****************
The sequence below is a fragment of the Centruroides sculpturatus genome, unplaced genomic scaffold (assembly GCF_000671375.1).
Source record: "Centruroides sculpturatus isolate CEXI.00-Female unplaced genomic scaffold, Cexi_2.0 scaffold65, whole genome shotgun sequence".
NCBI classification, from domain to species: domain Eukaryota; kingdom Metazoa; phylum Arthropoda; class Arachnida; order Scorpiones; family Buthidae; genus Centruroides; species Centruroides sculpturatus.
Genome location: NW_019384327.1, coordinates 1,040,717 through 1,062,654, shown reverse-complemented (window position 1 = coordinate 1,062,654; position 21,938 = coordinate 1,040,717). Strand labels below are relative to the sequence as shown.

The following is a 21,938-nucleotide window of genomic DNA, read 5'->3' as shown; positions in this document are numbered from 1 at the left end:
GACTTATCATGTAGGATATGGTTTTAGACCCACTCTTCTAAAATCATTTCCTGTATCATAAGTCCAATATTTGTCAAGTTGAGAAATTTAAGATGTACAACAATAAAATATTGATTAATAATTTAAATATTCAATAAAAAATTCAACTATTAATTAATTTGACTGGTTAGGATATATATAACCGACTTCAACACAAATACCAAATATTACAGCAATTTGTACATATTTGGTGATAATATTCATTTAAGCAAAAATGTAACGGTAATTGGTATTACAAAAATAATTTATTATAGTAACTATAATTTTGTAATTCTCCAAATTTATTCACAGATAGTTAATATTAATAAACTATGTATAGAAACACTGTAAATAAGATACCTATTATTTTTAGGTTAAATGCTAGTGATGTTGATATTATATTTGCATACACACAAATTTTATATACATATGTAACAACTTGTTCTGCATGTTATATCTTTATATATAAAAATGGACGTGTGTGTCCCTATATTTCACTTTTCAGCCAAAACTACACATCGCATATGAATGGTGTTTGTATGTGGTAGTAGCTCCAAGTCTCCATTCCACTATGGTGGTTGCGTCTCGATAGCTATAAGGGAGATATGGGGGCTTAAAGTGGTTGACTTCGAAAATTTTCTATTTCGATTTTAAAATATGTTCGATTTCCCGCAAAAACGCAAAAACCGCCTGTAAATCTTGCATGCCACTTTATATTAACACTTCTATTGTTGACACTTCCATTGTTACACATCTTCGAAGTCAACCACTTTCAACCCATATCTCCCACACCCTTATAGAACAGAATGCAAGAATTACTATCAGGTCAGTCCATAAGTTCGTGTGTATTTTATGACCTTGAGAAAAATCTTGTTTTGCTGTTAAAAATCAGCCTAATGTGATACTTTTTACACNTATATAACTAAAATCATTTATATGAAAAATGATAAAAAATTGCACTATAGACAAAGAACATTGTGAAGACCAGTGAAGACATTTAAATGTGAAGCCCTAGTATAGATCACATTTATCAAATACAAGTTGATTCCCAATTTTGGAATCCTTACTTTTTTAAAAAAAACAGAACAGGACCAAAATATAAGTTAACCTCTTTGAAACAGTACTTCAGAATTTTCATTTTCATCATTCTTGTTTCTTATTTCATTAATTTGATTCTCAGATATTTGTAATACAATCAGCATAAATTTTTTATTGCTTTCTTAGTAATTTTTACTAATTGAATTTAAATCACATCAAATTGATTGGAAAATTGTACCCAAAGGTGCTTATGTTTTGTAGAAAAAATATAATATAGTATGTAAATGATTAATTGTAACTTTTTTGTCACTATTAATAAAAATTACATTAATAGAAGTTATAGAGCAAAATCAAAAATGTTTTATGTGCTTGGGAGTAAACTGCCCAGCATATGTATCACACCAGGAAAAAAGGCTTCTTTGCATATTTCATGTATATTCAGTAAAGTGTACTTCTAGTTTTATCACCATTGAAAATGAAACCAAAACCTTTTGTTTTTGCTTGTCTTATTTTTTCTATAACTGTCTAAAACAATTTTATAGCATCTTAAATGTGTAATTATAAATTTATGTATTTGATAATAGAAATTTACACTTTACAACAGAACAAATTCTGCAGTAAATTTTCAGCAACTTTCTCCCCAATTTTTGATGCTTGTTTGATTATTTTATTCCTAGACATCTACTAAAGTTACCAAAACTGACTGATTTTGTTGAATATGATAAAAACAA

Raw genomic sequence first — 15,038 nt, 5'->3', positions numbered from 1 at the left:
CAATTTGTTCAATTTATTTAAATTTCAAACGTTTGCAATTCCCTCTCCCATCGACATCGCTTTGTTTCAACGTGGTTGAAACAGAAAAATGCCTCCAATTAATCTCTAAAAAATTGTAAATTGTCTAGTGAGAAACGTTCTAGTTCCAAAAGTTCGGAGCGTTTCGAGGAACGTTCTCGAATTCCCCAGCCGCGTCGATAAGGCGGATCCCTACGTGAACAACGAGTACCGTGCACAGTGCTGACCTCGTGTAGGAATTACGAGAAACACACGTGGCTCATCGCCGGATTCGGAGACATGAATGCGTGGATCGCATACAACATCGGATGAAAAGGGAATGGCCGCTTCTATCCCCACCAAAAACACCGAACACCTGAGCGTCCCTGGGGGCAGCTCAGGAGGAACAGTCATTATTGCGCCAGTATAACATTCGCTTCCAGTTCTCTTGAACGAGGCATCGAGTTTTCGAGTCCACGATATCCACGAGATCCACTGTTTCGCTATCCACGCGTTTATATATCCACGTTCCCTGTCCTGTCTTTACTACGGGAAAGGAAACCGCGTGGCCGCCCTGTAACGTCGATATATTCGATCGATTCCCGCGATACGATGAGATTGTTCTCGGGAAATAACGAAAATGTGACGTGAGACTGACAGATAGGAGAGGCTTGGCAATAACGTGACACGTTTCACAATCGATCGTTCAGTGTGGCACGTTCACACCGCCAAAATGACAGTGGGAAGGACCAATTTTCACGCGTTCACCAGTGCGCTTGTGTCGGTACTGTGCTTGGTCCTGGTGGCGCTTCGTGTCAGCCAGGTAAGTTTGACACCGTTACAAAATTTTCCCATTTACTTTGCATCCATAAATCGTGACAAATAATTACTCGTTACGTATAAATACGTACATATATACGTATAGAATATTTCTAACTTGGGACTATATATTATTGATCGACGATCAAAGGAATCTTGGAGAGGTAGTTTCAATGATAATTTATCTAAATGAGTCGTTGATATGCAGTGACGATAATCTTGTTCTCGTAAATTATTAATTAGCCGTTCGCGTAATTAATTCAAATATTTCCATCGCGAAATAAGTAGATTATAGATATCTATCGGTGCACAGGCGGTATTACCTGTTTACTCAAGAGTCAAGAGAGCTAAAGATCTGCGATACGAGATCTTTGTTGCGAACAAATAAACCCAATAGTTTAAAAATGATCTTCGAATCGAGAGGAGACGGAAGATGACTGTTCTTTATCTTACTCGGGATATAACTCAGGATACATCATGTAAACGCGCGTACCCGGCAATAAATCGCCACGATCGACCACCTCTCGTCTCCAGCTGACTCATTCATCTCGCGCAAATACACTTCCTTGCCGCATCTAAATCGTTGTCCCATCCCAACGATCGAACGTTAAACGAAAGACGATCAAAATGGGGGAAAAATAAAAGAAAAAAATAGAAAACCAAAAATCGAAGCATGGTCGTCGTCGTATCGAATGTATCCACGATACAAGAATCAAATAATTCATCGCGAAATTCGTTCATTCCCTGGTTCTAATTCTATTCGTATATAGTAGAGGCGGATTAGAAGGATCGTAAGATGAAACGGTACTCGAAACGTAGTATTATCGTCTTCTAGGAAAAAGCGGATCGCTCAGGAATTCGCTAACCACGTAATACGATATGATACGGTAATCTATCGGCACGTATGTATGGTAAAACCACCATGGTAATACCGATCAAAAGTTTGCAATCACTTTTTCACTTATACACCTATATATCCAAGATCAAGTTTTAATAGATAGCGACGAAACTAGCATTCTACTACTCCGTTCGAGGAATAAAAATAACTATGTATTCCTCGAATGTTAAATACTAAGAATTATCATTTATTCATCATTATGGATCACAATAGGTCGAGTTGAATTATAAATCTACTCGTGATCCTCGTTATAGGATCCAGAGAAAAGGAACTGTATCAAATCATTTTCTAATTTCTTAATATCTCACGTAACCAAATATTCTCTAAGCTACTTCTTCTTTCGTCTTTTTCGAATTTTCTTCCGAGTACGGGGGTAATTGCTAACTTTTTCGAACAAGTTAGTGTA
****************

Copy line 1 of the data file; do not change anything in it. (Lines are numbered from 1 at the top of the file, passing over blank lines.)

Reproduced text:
The sequence below is a fragment of the Centruroides sculpturatus genome, unplaced genomic scaffold (assembly GCF_000671375.1).